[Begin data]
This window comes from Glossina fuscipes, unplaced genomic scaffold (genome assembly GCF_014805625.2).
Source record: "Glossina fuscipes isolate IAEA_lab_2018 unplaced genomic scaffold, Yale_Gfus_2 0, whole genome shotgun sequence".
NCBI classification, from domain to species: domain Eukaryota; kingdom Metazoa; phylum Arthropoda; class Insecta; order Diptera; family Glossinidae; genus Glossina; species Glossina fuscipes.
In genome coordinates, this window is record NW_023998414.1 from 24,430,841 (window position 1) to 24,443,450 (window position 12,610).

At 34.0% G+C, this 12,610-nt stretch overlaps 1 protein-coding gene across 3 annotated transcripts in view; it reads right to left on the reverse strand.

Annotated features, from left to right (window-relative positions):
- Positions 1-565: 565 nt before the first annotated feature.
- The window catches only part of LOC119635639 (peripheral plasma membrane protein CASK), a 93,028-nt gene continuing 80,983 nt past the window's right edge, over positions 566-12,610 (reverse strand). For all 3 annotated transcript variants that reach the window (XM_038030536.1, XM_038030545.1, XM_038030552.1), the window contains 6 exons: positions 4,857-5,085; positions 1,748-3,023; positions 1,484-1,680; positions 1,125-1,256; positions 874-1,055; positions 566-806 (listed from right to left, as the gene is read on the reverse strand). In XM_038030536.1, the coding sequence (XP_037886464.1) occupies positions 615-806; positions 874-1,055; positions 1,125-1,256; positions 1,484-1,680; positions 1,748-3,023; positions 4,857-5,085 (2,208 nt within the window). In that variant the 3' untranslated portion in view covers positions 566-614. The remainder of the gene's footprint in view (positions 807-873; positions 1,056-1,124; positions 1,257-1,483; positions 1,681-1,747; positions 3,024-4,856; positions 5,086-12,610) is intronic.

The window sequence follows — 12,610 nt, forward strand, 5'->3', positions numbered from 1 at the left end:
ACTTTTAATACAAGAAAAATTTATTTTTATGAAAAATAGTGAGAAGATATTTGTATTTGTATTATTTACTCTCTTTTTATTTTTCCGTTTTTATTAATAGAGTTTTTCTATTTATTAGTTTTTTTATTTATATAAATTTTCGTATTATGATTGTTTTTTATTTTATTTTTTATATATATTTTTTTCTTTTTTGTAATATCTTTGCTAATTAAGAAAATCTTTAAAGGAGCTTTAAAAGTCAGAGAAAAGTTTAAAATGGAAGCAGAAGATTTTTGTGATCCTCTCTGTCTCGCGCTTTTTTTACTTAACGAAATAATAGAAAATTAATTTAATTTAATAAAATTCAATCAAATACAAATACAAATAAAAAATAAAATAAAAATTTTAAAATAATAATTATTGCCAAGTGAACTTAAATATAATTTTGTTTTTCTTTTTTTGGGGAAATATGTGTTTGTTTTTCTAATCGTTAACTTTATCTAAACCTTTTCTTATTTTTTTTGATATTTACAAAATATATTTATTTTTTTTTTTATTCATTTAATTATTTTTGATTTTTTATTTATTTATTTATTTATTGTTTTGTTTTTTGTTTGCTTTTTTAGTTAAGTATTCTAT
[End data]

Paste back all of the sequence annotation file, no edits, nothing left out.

This window comes from Glossina fuscipes, unplaced genomic scaffold (genome assembly GCF_014805625.2).
Source record: "Glossina fuscipes isolate IAEA_lab_2018 unplaced genomic scaffold, Yale_Gfus_2 0, whole genome shotgun sequence".
NCBI classification, from domain to species: domain Eukaryota; kingdom Metazoa; phylum Arthropoda; class Insecta; order Diptera; family Glossinidae; genus Glossina; species Glossina fuscipes.
In genome coordinates, this window is record NW_023998414.1 from 24,430,841 (window position 1) to 24,443,450 (window position 12,610).

At 34.0% G+C, this 12,610-nt stretch overlaps 1 protein-coding gene across 3 annotated transcripts in view; it reads right to left on the reverse strand.

Annotated features, from left to right (window-relative positions):
- Positions 1-565: 565 nt before the first annotated feature.
- The window catches only part of LOC119635639 (peripheral plasma membrane protein CASK), a 93,028-nt gene continuing 80,983 nt past the window's right edge, over positions 566-12,610 (reverse strand). For all 3 annotated transcript variants that reach the window (XM_038030536.1, XM_038030545.1, XM_038030552.1), the window contains 6 exons: positions 4,857-5,085; positions 1,748-3,023; positions 1,484-1,680; positions 1,125-1,256; positions 874-1,055; positions 566-806 (listed from right to left, as the gene is read on the reverse strand). In XM_038030536.1, the coding sequence (XP_037886464.1) occupies positions 615-806; positions 874-1,055; positions 1,125-1,256; positions 1,484-1,680; positions 1,748-3,023; positions 4,857-5,085 (2,208 nt within the window). In that variant the 3' untranslated portion in view covers positions 566-614. The remainder of the gene's footprint in view (positions 807-873; positions 1,056-1,124; positions 1,257-1,483; positions 1,681-1,747; positions 3,024-4,856; positions 5,086-12,610) is intronic.

The window sequence follows — 12,610 nt, forward strand, 5'->3', positions numbered from 1 at the left end:
ACTTTTAATACAAGAAAAATTTATTTTTATGAAAAATAGTGAGAAGATATTTGTATTTGTATTATTTACTCTCTTTTTATTTTTCCGTTTTTATTAATAGAGTTTTTCTATTTATTAGTTTTTTTATTTATATAAATTTTCGTATTATGATTGTTTTTTATTTTATTTTTTATATATATTTTTTTCTTTTTTGTAATATCTTTGCTAATTAAGAAAATCTTTAAAGGAGCTTTAAAAGTCAGAGAAAAGTTTAAAATGGAAGCAGAAGATTTTTGTGATCCTCTCTGTCTCGCGCTTTTTTTACTTAACGAAATAATAGAAAATTAATTTAATTTAATAAAATTCAATCAAATACAAATACAAATAAAAAATAAAATAAAAATTTTAAAATAATAATTATTGCCAAGTGAACTTAAATATAATTTTGTTTTTCTTTTTTTGGGGAAATATGTGTTTGTTTTTCTAATCGTTAACTTTATCTAAACCTTTTCTTATTTTTTTTGATATTTACAAAATATATTTATTTTTTTTTTTATTCATTTAATTATTTTTGATTTTTTATTTATTTATTTATTTATTGTTTTGTTTTTTGTTTGCTTTTTTAGTTAAGTATTCTAT